How Estonia is Using Timber to Carve New Green Ties with EU

The tiny Baltic state has committed to carbon neutrality and sees the mass timber as an important step in building stronger ties with German and Danish customers.

Wed 20 Dec 23


A plan to build Estonia’s largest “wooden building” will start next month after the government awards the construction contract. The government has hailed the project as “the future of construction.” 

Known as ‘Environmental House, the €54.4 million net-zero project was designed by local architecture firm Kavakava and will consolidate several Estonian government agencies under one roof.

The project is part of a broader push to construct public buildings out of timber, with the Estonian government pushing to mandate its use in building and construction.

Wood Central understands that mass timber – specifically cross-laminated timber and glulam beams is featured extensively in the building’s three volumes—renders provided by Kavakava Architects.

According to Pärtel-Peeter Pere, the project is essential as the former Soviet country is increasingly pivoting toward German and Danish customers instead of Russia.

Mr Pere is the government’s deputy whip and editor-in-chief of ‘Ehitus teekart’, a 2040 urban plan for the country.

“With the best will in the world, no one orders Estonian products just like that; we have to prove ourselves. The environmental house (Pere refers to it as a Loodusmaja, a nature house) provides this opportunity.”

Estonian Urban Planner and Deputy Whip strongly support timber mandates for government buildings.

Estonia currently ranks third in the world for cumulative emissions per population – having emitted 1,394 tonnes of CO2 in 2021, according to an analysis by Carbon Brief.

The tiny Baltic country’s copious oil shale reserves have been a mixed blessing. They grant it a high degree of energy independence while embedding a deeply carbon-intense legacy.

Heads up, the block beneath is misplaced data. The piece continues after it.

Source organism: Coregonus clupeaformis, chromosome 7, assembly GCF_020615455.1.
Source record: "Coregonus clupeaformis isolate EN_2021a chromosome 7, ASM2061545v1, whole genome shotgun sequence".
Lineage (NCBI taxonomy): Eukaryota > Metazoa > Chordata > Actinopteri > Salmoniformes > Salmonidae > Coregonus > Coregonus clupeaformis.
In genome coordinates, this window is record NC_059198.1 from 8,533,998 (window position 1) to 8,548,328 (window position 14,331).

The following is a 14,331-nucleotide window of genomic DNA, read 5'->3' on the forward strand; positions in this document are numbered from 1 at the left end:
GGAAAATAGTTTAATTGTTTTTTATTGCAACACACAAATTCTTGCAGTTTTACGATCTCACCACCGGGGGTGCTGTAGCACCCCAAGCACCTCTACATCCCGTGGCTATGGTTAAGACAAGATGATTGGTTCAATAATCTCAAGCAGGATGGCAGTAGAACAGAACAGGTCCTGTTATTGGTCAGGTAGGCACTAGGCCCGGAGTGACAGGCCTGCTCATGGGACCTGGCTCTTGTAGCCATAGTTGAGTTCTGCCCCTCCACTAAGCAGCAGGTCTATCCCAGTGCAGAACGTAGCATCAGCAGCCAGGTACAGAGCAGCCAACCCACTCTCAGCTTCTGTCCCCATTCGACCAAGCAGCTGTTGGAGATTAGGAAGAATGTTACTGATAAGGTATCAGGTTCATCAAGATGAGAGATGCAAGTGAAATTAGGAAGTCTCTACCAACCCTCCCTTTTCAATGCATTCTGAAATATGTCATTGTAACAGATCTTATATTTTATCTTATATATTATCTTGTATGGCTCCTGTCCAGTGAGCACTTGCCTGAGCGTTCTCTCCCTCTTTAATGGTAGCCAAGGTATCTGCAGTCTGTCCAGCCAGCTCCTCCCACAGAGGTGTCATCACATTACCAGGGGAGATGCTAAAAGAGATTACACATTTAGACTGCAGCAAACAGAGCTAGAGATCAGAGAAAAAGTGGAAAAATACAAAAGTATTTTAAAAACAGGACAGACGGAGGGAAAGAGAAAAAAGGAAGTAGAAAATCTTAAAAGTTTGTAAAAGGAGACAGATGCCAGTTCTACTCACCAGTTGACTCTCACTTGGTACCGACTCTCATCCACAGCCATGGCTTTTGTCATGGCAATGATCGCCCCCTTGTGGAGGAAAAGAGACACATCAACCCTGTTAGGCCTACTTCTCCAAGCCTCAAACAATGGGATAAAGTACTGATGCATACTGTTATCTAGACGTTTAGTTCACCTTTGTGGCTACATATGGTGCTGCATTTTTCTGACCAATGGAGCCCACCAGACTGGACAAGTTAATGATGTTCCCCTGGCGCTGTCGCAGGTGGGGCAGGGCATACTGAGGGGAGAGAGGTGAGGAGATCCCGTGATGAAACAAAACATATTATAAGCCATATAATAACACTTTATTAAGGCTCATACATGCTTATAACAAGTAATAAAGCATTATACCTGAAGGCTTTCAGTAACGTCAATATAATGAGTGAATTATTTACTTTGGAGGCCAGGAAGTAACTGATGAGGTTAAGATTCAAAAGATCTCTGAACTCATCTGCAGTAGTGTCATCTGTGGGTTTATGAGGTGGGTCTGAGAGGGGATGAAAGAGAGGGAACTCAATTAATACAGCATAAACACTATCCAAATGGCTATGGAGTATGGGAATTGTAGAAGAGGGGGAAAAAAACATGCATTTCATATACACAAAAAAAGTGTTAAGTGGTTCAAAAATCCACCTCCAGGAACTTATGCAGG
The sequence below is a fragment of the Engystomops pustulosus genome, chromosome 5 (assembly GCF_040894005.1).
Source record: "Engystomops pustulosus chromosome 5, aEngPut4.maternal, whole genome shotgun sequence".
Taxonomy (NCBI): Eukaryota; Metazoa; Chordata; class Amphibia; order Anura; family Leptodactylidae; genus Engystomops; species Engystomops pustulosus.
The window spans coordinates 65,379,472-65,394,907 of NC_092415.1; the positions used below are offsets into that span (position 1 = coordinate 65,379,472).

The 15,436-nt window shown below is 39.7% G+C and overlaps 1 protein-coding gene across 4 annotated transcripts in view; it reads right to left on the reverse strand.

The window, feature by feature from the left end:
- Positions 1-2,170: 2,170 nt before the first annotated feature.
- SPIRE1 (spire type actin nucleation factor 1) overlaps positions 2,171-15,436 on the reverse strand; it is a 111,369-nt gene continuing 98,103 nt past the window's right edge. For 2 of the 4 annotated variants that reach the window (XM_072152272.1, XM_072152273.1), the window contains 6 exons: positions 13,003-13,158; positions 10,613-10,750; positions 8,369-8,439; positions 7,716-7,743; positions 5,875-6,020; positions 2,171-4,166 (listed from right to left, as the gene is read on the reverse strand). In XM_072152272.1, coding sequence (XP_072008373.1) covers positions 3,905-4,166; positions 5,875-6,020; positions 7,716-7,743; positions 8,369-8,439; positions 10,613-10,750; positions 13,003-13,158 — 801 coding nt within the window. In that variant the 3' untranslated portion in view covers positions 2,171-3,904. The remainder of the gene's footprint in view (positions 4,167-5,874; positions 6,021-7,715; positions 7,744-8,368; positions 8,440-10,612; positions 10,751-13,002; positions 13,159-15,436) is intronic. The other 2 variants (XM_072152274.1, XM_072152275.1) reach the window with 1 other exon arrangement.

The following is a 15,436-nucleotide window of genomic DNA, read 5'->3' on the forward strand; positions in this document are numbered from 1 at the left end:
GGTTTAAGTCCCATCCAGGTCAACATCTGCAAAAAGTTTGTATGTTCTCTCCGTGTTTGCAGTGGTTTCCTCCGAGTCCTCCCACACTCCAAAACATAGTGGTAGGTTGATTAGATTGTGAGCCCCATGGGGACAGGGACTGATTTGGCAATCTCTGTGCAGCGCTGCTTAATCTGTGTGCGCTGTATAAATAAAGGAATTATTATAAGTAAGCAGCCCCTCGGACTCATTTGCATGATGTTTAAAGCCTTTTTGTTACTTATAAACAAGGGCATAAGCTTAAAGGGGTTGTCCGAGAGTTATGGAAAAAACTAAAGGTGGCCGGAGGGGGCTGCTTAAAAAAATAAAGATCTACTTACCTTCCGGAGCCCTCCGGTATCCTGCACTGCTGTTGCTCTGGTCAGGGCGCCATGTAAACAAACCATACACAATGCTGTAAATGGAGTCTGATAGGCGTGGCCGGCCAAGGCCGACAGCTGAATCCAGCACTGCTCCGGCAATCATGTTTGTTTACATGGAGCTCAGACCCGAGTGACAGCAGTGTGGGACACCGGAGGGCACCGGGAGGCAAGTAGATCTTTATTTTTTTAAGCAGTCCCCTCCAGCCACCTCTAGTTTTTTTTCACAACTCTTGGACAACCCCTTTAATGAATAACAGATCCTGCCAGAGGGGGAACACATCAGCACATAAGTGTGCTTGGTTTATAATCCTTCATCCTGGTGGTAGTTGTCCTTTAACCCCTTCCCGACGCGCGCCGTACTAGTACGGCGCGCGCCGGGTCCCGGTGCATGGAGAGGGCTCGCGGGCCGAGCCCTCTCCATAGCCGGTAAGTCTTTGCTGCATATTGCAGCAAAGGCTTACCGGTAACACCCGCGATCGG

This is an interior view of the new superstructure, which will house key Estonian government departments and public institutions. Renders were provided by Kavakava Architects.

However, the war in Ukraine has forced the country to embrace renewable energy as it seeks greater alignment with the West.

In September, Estonia began the process of embracing a green economy after introducing a new climate law. The law will come into force in 2025, meaning Estonia will join an increasing number of EU countries that have made firm climate commitments.

It will underpin the country’s most challenging decisions, helping it meet targets around the oil shale phaseout and much-needed investments in housing and transport.

Wood Central understands it will also see significant investment in Estonia’s timber industry, including in plywood production.

Estonian timber companies export various product groups, including sawn and planed timber, pre-fabricated structural details for homes and furniture manufacturers, and modular buildings.

Over the past 25 years, greenfield investments have played an essential role in developing the Estonian wood industry, allowing it to become a high-tech industry that responds very well to the market’s needs regarding the quality of products and security of supply.